SUNDAY POST 12-27-2015
Paul Sulla Jr.
“The Charity Scam” or “Guess where your money went.”
Creating a trust fund to hold and manage your money can be beneficial when done for the right reasons and by a competent honest lawyer. But there can be a down side to this carrot . The downside is that your lawyer must be trustworthy because once the lawyer moves your money from your bank or investment fund you may no longer have absolute control of the funds and then become vulnerable to theft.
Its not easy to locate an honest attorney. Creating a trust can be beneficial but attorneys who do not reveal existing connections or associations with so called Charities, or non-profit charitable corporations are usually up to no good. Their associations are sometimes a maze of closely woven non-profit corporations, banks and even people in the local government who scratch each others backs in the search for innocent victims and the later theft of your funds. Lawyers know how to convince and steal your money without leaving evidence that they did anything illegal except point you in the wrong direction. That’s assuming you are still alive after the trust is in place.
The modus operandi of these lawyers is to contact wealthy people and sell them on the idea of protecting their money from the Federal Government Tax system. This in itself is not illegal but the non-profit or charity business is not always what it says it is. Just because they are legally designated as non-profit, or a religious corporation doesn’t mean they are not able and willing to steal. These corporations are not regulated as they should be and all too often the non- profit, non taxable Federal and State laws benefit and enable unscrupulous lawyers and their clients.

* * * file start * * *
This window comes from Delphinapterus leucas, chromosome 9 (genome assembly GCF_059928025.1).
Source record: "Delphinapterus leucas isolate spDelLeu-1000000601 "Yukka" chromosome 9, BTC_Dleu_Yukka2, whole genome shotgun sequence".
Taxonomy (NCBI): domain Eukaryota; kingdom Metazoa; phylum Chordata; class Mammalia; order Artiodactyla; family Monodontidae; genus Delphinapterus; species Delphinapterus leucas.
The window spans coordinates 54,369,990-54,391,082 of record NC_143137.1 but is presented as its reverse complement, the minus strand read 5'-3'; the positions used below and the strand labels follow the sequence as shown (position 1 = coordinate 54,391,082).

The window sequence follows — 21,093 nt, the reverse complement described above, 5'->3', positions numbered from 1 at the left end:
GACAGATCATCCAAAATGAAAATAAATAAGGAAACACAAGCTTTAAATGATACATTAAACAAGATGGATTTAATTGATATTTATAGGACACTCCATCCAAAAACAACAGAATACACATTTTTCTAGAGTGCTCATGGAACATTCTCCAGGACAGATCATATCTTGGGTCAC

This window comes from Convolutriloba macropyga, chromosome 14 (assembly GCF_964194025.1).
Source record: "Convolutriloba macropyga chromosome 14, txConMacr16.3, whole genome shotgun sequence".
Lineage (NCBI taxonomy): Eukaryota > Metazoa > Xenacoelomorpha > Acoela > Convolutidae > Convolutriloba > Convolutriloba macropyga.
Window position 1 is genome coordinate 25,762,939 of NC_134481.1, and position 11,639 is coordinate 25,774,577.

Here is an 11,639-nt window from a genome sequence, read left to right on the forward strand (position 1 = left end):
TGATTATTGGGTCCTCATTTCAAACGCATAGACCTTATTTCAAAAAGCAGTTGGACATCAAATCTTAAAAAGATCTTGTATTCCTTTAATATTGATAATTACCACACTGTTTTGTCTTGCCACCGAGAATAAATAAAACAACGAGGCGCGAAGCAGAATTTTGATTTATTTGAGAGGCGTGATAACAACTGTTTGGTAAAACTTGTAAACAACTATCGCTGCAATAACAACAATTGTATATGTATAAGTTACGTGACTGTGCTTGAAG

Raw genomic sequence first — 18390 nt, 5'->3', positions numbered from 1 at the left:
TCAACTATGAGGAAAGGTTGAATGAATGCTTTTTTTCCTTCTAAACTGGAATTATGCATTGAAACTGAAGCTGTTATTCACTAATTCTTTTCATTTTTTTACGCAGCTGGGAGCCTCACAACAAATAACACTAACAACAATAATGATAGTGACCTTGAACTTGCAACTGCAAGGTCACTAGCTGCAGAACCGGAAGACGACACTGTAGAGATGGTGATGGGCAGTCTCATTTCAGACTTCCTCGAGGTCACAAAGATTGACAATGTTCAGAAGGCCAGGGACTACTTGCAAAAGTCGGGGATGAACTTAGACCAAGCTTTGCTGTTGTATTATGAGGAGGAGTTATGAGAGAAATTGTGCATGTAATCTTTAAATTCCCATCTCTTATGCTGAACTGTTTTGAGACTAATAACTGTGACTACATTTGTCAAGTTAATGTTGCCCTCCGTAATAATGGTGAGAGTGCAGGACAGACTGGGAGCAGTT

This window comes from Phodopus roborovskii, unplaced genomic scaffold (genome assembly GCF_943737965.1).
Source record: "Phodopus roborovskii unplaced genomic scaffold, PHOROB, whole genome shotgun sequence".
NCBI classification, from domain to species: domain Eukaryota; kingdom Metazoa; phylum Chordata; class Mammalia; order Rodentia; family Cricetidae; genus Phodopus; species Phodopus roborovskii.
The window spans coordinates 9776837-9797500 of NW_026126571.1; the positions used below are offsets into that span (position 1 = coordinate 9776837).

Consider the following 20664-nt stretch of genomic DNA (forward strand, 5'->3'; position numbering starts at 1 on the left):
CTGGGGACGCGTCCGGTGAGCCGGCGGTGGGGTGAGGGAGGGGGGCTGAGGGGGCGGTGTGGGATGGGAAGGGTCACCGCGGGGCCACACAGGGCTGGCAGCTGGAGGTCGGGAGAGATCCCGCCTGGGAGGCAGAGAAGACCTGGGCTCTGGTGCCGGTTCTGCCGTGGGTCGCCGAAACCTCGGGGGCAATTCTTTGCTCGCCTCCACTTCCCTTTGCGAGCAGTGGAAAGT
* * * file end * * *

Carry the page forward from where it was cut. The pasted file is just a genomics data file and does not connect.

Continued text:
These laws make it possible to move millions of dollars from the gun sights of the IRS into the sights of Non-profit and or charitable corporations. The non profit law in itself enables these lawyers to steal and hide your money. The common denominator of all of these scams are banks. Stolen funds cannot be “washed” without the use of bank accounts. Banks are the first step to change the money from legal possession to illegal possession. A victims money must be diverted from the victims bank into an account controlled directly by either the attorney, or an organization that is controlled or “friendly” with the attorney such as a living trust. Usually when this happens the transfer of the money is also the transfer of ownership. The formattion of a living trust or regular trust can mean that a new owner (lawyer or trust) is now in control. A competent lawless attorney would never have his/her name on the first bank account stepping stone (that would be illegal) so instead your money is put in the name of one corporation or even transferred to a second Trust or Corporation and possibly even a third entity before individual names surface out of the fog of corporations..